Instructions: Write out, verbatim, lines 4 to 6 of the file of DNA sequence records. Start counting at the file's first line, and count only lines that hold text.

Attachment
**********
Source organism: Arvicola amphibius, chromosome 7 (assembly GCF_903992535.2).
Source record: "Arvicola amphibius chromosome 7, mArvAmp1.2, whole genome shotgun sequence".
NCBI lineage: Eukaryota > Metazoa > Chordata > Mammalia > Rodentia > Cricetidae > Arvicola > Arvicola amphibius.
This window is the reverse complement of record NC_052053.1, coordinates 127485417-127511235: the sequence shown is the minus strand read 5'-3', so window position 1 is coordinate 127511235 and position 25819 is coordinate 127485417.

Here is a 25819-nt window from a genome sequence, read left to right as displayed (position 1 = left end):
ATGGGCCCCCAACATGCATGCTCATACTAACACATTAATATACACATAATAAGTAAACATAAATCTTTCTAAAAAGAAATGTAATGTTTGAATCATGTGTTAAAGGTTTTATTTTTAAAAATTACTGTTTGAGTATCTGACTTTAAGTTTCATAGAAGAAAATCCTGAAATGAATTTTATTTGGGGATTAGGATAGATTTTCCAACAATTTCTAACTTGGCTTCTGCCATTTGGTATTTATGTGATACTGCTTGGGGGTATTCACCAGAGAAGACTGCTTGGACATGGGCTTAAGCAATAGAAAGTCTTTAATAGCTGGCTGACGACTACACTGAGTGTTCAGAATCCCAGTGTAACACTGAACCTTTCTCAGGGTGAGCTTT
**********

This window is the reverse complement of record NC_052053.1, coordinates 127485417-127511235: the sequence shown is the minus strand read 5'-3', so window position 1 is coordinate 127511235 and position 25819 is coordinate 127485417.

Here is a 25819-nt window from a genome sequence, read left to right as displayed (position 1 = left end):
ATGGGCCCCCAACATGCATGCTCATACTAACACATTAATATACACATAATAAGTAAACATAAATCTTTCTAAAAAGAAATGTAATGTTTGAATCATGTGTTAAAGGTTTTATTTTTAAAAATTACTGTTTGAGTATCTGACTTTAAGTTTCATAGAAGAAAATCCTGAAATGAATTTTATTTGGGGATTAGGATAGATTTTCCAACAATTTCTAACTTGGCTTCTGCCATTTGGTATTTATGTGATACTGCTTGGGGGTATTCACCAGAGAAGACTGCTTGGACATGGGCTTAAGCAATAGAAAGTCTTTAATAGCTGGCTGACGACTACACTGAGTGTTCAGAATCCCAGTGTAACACTGAACCTTTCTCAGGGTGAGCTTT